A UT new study by Gary McCracken, professor of ecology and evolutionary biology, shows that the Brazilian free-tailed bat can achieve flight speeds that are faster than those previously documented for any bat or bird, achieving short bursts of ground speeds of up to 100 miles per hour. Several national and international media outlets including the Washington Post and WIRED have featured the research.
Gary McCracken News
A new study from UT shows that the Brazilian free-tailed bat can achieve flight speeds that are faster than those previously documented for any bat or bird, achieving short bursts of ground speeds of up to 100 miles per hour. The research was published this week in the journal Royal Society Open Science and featured in the Washington Post.
Mother Jones mentioned the research of Gary McCracken in this story featuring fascinating research about bats.
Five community-campus partnerships were awarded funds for projects that enhance the engagement mission of the university locally, nationally, and globally.
Gary McCracken, professor of ecology and evolutionary biology, was a guest on the NPR radio show “On Point with Tom Ashbrook.” On the call-in show, he discussed bats, Ebola, and bat conservation. McCracken is one of the nation’s leading bat experts. His research focuses on animal behavior and interactions with their environments. His current work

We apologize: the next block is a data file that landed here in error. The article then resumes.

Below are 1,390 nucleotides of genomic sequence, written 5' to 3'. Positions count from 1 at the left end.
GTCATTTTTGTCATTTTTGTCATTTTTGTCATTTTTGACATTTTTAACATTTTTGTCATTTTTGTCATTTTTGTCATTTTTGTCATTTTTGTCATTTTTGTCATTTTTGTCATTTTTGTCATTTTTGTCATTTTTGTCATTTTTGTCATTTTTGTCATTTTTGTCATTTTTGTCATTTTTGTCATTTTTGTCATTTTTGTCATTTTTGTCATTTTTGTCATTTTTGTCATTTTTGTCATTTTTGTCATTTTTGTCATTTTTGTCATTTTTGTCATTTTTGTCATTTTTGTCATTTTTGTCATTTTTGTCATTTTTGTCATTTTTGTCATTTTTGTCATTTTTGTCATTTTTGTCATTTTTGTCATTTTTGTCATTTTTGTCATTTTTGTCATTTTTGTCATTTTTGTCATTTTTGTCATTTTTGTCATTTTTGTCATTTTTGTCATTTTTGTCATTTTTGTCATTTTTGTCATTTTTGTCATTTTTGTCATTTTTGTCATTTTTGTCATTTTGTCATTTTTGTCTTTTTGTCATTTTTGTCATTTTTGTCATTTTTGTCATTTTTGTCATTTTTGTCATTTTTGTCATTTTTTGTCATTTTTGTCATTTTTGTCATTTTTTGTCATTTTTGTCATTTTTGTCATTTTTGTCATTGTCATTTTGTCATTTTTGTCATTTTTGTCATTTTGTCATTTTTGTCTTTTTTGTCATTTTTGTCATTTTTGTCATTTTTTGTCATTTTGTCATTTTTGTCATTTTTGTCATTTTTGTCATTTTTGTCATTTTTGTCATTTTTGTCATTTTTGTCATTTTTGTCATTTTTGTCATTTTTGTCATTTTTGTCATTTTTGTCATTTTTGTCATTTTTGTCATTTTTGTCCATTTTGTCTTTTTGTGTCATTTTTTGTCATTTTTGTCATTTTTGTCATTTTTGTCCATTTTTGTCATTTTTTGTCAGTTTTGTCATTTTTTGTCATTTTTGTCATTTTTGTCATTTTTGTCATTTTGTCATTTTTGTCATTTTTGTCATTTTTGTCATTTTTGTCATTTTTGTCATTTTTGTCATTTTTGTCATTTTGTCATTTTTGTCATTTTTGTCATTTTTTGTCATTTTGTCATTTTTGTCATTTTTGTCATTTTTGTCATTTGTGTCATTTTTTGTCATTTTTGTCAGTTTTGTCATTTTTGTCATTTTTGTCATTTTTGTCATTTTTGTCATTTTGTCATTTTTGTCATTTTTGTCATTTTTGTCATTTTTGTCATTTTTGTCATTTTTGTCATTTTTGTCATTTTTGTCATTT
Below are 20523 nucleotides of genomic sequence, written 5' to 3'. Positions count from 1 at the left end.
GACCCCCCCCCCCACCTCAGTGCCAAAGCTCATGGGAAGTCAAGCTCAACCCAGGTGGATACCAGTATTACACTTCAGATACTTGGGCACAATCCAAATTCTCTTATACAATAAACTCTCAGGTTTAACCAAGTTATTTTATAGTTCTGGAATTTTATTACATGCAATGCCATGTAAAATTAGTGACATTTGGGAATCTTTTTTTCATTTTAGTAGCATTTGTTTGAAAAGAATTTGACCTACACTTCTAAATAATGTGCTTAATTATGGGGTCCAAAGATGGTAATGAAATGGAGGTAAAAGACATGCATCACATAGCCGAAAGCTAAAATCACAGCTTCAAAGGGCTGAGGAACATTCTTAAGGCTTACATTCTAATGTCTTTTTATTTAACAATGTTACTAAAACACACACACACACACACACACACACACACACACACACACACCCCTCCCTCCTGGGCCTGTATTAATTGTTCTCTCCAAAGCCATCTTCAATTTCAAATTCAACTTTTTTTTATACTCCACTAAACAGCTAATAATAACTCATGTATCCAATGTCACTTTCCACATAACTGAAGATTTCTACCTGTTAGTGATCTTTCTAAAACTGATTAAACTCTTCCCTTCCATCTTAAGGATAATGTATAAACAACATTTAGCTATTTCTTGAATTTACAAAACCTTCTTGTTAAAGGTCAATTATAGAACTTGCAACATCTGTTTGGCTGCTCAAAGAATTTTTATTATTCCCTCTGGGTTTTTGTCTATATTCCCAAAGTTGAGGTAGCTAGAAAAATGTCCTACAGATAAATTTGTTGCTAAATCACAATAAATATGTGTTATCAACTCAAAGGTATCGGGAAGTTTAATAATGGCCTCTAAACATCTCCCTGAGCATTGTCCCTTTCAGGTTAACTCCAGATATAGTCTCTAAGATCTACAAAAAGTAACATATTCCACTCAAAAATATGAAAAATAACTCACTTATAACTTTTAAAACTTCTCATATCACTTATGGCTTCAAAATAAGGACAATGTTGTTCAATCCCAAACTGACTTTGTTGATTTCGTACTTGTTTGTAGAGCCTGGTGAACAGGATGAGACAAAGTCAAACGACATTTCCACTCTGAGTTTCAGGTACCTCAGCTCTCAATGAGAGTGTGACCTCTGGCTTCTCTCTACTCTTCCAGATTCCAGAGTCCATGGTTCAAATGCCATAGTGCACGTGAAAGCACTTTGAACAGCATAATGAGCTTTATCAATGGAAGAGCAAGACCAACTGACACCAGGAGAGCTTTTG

Services provided by Mother Nature, such as pest control from insect-eating bats, are affected by market forces like most anything else in the economy, a UT study finds. Researchers from UT and the University of Arizona, Tucson, studied how forces such as volatile market conditions and technological substitutes affect the value of pest control services provided by Mexican free-tailed bats on cotton production in the United States.
WUOT’s The Method is a series that explores the intersection of science and society. How does scientific research affect you and your community? In this installment, Brandon Hollingsworth talks with history professor and author Ernest Freeberg about Thomas Edison’s greatest invention: Modern America. Chrissy Keuper speaks with ecology and evolutionary biology professor Gary McCracken about
Bats in North America are under a two-pronged attack but they are not the only victim – so is the U.S. economy. Gary McCracken, head of the Department of Ecology and Evolutionary Biology at UT Knoxville, analyzed the economic impact of the loss of bats in North America in agriculture and found it to be in the $3.7 to $53 billion a year range.
This week’s Pregame Showcase features Gary McCracken, department head and professor of ecology and evolutionary biology. He will present “The Conservation of North American Bats: What Happens If We Lose Them?”
HIV-AIDS. SARS. Ebola. Bird Flu. Swine Flu. Rabies. These are emerging infectious diseases where the viruses have jumped from one animal species into another and now infect humans. Gary McCracken, a UT Knoxville professor and department head in Ecology and Evolutionary Biology, is one of those scientists and has made a groundbreaking discovery into how viruses jump from host to host.